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Full-Text Articles in Law

Emotional Harm In Housing Discrimination Cases: A New Look At A Lingering Problem, Victor M. Goode, Conrad Johnson Jan 2003

Emotional Harm In Housing Discrimination Cases: A New Look At A Lingering Problem, Victor M. Goode, Conrad Johnson

Faculty Scholarship

With the United States Supreme Court's condemnation of legal segregation in Brown v. Board of Education in 1954, and a vigorous civil rights movement that led to the passage of the 1964 Civil Rights Act, the nation entered the beginning of a new era in race relations. This, and future civil rights legislation, would be characterized by the development of a national agenda for ending discrimination and promoting equality. One area that was not included in this initial congressional effort, but later found its way into the legislative agenda, was the subject of housing discrimination. Despite the relatively few ...


Damage To Family Relationships As A Collateral Consequence Of Parental Incarceration, Philip Genty Jan 2003

Damage To Family Relationships As A Collateral Consequence Of Parental Incarceration, Philip Genty

Faculty Scholarship

The most obvious and perhaps most serious collateral consequence of incarceration is family separation. Imprisonment undermines families and has a detrimental impact upon children, caretakers, and the communities in which they live. Unlike other collateral consequences, family separation has an irreversible impact upon both parents and children. The time apart is lost forever because a childhood can never be recovered.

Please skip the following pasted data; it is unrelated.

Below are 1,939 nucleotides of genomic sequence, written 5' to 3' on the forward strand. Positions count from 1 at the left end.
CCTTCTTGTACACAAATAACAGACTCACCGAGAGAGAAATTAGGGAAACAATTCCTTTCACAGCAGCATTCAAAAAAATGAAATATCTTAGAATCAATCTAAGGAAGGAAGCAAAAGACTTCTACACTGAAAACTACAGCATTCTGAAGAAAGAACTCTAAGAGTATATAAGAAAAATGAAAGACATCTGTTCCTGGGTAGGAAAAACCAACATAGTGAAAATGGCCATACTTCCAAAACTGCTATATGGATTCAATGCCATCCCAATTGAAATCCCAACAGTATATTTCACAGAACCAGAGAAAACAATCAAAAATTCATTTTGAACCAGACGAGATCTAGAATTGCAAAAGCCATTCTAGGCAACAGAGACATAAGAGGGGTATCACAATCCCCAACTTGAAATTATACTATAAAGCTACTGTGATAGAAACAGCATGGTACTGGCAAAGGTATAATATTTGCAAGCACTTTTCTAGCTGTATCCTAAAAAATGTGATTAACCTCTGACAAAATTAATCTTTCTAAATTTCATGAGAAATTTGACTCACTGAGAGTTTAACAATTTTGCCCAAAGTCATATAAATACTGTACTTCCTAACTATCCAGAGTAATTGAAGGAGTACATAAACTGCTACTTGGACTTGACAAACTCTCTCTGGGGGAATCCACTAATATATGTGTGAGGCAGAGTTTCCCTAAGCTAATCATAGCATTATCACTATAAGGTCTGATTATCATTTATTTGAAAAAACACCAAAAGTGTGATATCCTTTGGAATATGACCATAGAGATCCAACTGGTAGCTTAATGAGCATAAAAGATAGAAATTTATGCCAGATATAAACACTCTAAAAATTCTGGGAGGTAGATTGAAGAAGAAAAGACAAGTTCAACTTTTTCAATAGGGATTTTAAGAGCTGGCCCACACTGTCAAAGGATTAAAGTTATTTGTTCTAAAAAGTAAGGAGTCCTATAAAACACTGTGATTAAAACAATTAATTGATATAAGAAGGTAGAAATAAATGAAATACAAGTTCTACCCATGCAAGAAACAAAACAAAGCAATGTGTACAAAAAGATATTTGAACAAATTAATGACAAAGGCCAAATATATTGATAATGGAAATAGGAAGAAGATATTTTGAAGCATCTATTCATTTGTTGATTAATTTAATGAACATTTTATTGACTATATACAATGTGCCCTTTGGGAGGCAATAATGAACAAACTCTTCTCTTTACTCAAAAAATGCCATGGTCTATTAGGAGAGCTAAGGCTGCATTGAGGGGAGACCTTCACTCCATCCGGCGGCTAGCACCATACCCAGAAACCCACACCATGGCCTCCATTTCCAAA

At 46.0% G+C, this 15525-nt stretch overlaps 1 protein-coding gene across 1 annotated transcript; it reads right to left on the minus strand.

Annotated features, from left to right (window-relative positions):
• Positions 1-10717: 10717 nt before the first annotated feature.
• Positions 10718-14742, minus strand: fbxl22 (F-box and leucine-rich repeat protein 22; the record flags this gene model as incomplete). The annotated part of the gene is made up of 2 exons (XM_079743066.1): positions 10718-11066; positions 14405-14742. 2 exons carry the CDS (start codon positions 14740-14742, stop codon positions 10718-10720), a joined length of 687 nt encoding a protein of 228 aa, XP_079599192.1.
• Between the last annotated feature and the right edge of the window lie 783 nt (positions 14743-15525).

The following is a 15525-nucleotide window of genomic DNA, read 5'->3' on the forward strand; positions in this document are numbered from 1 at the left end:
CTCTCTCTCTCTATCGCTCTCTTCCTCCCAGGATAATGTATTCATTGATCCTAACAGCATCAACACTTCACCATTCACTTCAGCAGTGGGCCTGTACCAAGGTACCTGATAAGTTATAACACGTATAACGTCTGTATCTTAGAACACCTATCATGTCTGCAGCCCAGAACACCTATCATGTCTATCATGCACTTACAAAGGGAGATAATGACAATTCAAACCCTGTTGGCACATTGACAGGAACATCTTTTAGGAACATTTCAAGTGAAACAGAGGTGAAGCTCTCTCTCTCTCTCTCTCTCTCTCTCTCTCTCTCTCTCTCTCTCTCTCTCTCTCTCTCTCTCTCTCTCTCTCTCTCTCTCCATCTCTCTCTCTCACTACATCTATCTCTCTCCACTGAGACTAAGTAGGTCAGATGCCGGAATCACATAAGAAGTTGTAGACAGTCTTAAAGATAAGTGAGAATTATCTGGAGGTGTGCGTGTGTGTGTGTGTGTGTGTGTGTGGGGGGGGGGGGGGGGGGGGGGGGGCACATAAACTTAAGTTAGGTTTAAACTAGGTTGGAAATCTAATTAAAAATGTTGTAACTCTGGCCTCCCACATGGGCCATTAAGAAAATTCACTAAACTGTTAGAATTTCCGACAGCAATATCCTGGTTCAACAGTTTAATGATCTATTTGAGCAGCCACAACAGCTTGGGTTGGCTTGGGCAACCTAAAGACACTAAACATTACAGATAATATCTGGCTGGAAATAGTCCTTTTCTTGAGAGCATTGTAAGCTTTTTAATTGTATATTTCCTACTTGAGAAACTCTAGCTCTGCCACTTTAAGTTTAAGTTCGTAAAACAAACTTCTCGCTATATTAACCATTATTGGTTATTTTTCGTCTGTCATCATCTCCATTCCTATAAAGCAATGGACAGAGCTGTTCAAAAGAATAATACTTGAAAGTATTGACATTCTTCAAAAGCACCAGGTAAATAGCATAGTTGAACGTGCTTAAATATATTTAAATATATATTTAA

This Essay will review the available statistical information about incarcerated parents and their children and discuss the detrimental effects of parental incarceration upon families. The Essay will conclude with some reflections about why the adverse consequences of incarceration for prisoners ...


Reciprocal Effects Of Crime And Incarceration In New York City Neighborhoods, Jeffery Fagan, Valerie West, Jan Holland Jan 2003

Reciprocal Effects Of Crime And Incarceration In New York City Neighborhoods, Jeffery Fagan, Valerie West, Jan Holland

Faculty Scholarship

The concentration of incarceration in social groups and areas has emerged in the past decade as a topic of research and policy interest. This interest was fueled by several factors: persistent continued growth of incarceration through the 1990s, even as crime rates fell nationally for over seven years; persistent racial disparities in incarceration; assessments of the collateral consequences of incarceration that potentially aggravate the causal dynamics that lead to elevated crime rates; rapid growth in the number of returning prisoners to their communities; an influx that may strain social control in neighborhoods where social and economic disadvantages have already created ...


Theorizing Community Justice Through Community Courts, Jeffery Fagan, Victoria Malkin Jan 2003

Theorizing Community Justice Through Community Courts, Jeffery Fagan, Victoria Malkin

Faculty Scholarship

Community justice practitioners argue that the justice system has long ignored its biggest clients-citizens and neighborhoods that suffer the everyday consequences of high crime levels. One response from legal elites has been a package of court innovations and new practices known as "community justice," part of a broader appeal to "community" and "partnership" common now in modern discourse on crime control. This concept incorporates several contemporary visions and expressions of justice within the popular and legal literatures: problem-solving courts (such as drug courts, mental health courts, domestic violence courts, gun courts, and, of course, juvenile courts); the inclusion of victims ...